Acquiring the rights to their three Elektra albums, the group issued Shoes Best, a 22-song non-chronological retrospective of album tracks that includes one live cut from On Ice and one new tune. (Disclosure: I wrote the liner notes.) Continuing the reissue program, Present Tense and Tongue Twister were joined on a single CD, while the entire Shoes on Ice was appended to Boomerang.
Stolen Wishes, Shoes’ first new album in five years (and the inspiration for an unprecedented bi-coastal tour in mid-’90), has all the band’s hallmarks plus keyboards, including synthesizer dressing on several of the enormously catchy tunes. Ric Menck of Velvet Crush is the album’s drummer, although the rigid, strident clatter on “Feel the Way That I Do” is surely electronic. (Ironically, mock horns add a handsome texture to the glorious guitar pop of “Let It Go,” and imitation strings quietly shade in “Love Does.”) The introduction of new elements into the group’s sound — whose intrinsically retro styling makes it anachronistic to begin with — is overdue, but Shoes’ warm songs are better served by real instruments than by obviously fake simulations.
Another half-decade passed before another Shoes album appeared, but as consistency is both the band’s blessing and curse, precious few marks of stylistic change disturb the winsome Britpop familiarity of Propeller (at least not after the stuttering ZZ Top chug of Klebe’s memorable “Animal Attraction,” which gets the record off on a novel foot). With far less of the keyboard technology that characterized Stolen Wishes (but a weaker set of tunes), Propeller turns more easily, spinning out the usual romantic ups and downs with the typical mix of comely melodicism and muted aggression. Menck drums on half the songs; highlights include John Murphy’s gauzy “Don’t Do This to Me” and grabby “Tore a Hole,” Jeff Murphy’s riff-driven “Silence Is Deadly” and Klebe’s “Never Ending.” An equivocal placeholder.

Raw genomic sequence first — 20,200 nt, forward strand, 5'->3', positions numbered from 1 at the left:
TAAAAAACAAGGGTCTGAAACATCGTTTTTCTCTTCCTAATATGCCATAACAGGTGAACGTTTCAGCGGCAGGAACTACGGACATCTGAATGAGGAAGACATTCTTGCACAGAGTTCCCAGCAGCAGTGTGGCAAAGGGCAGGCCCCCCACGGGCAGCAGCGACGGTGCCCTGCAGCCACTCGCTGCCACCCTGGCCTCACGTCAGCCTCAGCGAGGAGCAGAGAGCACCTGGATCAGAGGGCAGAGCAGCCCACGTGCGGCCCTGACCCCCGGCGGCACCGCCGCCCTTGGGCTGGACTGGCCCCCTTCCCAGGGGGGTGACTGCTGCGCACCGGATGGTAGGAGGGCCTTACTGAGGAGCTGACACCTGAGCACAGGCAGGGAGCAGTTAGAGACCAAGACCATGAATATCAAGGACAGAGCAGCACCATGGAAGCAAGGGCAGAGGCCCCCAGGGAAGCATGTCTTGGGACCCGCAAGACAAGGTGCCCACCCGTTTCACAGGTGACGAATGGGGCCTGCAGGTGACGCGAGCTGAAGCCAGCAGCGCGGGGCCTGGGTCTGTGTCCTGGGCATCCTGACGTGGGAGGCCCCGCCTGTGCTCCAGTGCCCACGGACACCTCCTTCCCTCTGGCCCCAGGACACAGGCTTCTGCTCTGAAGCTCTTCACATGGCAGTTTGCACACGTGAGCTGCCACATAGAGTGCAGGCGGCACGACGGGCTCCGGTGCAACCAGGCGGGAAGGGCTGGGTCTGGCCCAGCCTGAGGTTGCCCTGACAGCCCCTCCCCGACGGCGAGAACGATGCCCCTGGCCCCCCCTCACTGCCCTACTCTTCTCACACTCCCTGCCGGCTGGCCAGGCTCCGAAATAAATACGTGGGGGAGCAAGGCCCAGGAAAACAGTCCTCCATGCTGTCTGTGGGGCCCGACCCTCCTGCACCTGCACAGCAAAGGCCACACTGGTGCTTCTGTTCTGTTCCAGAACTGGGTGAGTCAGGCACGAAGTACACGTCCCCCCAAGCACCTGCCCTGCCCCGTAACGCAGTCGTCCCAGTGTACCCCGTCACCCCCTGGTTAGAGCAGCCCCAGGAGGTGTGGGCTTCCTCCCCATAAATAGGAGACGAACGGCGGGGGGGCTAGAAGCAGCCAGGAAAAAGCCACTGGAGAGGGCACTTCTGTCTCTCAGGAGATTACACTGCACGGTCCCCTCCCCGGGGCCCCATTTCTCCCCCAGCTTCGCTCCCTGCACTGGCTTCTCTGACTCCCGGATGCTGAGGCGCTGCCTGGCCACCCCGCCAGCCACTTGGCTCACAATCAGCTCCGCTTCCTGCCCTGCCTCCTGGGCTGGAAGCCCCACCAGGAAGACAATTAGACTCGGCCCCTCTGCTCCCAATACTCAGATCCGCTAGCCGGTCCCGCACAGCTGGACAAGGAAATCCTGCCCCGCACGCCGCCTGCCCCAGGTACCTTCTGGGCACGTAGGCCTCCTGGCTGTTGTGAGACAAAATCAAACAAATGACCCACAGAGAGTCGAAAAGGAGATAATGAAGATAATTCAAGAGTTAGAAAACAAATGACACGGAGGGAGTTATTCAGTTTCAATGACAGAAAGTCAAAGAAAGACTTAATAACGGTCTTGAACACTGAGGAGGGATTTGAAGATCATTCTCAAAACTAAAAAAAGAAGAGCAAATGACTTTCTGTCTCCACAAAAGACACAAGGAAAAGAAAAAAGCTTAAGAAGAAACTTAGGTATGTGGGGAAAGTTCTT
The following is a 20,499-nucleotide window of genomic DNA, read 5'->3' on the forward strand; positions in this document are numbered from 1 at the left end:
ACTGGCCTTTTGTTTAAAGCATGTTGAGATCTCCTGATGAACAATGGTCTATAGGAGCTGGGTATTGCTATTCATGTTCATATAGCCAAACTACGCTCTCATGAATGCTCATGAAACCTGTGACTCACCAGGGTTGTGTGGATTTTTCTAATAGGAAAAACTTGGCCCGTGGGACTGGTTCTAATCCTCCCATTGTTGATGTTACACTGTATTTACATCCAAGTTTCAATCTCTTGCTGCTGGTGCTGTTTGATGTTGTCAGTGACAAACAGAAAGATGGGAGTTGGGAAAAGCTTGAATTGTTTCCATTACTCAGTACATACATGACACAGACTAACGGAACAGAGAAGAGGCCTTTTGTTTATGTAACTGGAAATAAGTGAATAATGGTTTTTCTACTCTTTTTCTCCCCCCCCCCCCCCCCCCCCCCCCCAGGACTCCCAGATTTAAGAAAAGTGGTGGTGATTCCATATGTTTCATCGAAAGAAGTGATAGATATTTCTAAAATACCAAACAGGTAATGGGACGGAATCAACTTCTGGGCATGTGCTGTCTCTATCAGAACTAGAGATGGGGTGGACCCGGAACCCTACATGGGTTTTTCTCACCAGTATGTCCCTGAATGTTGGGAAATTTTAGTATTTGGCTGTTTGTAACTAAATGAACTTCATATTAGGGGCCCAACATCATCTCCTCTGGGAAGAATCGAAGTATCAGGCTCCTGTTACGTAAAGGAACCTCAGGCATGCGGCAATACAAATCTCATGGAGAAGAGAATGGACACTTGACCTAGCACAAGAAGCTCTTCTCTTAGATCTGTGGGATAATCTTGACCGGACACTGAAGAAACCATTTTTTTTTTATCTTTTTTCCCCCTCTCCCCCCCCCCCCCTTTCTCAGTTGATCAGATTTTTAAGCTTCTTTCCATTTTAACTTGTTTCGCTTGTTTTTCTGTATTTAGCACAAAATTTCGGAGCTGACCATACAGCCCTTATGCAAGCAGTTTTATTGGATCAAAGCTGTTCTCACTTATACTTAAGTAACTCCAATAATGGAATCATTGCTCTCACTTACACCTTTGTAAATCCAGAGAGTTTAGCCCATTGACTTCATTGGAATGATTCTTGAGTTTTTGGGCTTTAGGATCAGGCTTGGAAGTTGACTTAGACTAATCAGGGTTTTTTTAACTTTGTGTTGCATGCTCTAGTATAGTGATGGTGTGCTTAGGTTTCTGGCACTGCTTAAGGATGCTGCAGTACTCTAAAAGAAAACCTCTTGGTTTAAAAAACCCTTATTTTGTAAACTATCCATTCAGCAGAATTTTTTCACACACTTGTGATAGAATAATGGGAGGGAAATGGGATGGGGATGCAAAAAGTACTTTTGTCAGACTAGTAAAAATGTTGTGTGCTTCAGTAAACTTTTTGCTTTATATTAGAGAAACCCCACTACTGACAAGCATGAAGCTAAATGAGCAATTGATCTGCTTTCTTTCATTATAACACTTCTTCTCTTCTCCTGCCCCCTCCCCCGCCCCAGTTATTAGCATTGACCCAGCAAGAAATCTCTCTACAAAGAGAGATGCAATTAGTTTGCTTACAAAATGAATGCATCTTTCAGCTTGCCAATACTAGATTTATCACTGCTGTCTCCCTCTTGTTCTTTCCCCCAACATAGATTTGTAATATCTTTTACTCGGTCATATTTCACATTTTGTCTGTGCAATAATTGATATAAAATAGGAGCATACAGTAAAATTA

The subsequent EP bridges Propeller and the live Fret Buzz with both studio and concert versions of “Tore a Hole” and two otherwise unreleased tracks from the same December 1994 Chicago club gig that produced Fret Buzz. With drummer John Richardson laying down the beat, the rocking set draws mainly from Propeller and Stolen Wishes but digs all the way back to 1979 for Present Tense‘s “I Don’t Wanna Hear It” and includes the previously unalbumized “In Harm’s Way,” recorded at a soundcheck. Energetically played and for the most part well-sung (without benefit of studio reverb or overdubs), Fret Buzz doesn’t do much more than prove what these concert-shy studio hounds can do live — but that’s enough.
Murphy’s solo album ranges a little further afield than Shoes’ music, cutting the old twee breathlessness with a tougher bottom, modest sonic experimentation and what can only be called maturity. Beyond the autonomy of writing, playing and recording eleven songs unassisted, Murphy brings a vague but tangible sense of purpose to the endeavor. If “It Happens All the Time,” the dynamic “Won’t Take Yes for an Answer” and the Rubber Soul-y “Never Let You Go” hearken back happily to aspects of Shoes’ past sound, other tracks go off in different directions: “She Don’t Drive” cranks up a vintage sound with banjo, and “Some Day Soon” is a stately waltz with more acoustic strings than electric guitar.
Double Exposure is a 30-track collection (on two CDs) of the late-’70s home demos recorded in preparation for the first two Elektra albums. As Is is a limited-edition fan-dream rarities set, combining one disc of outtakes, demos and other ephemera with the entirety of Bazooka and Un Dans Versailles on the other.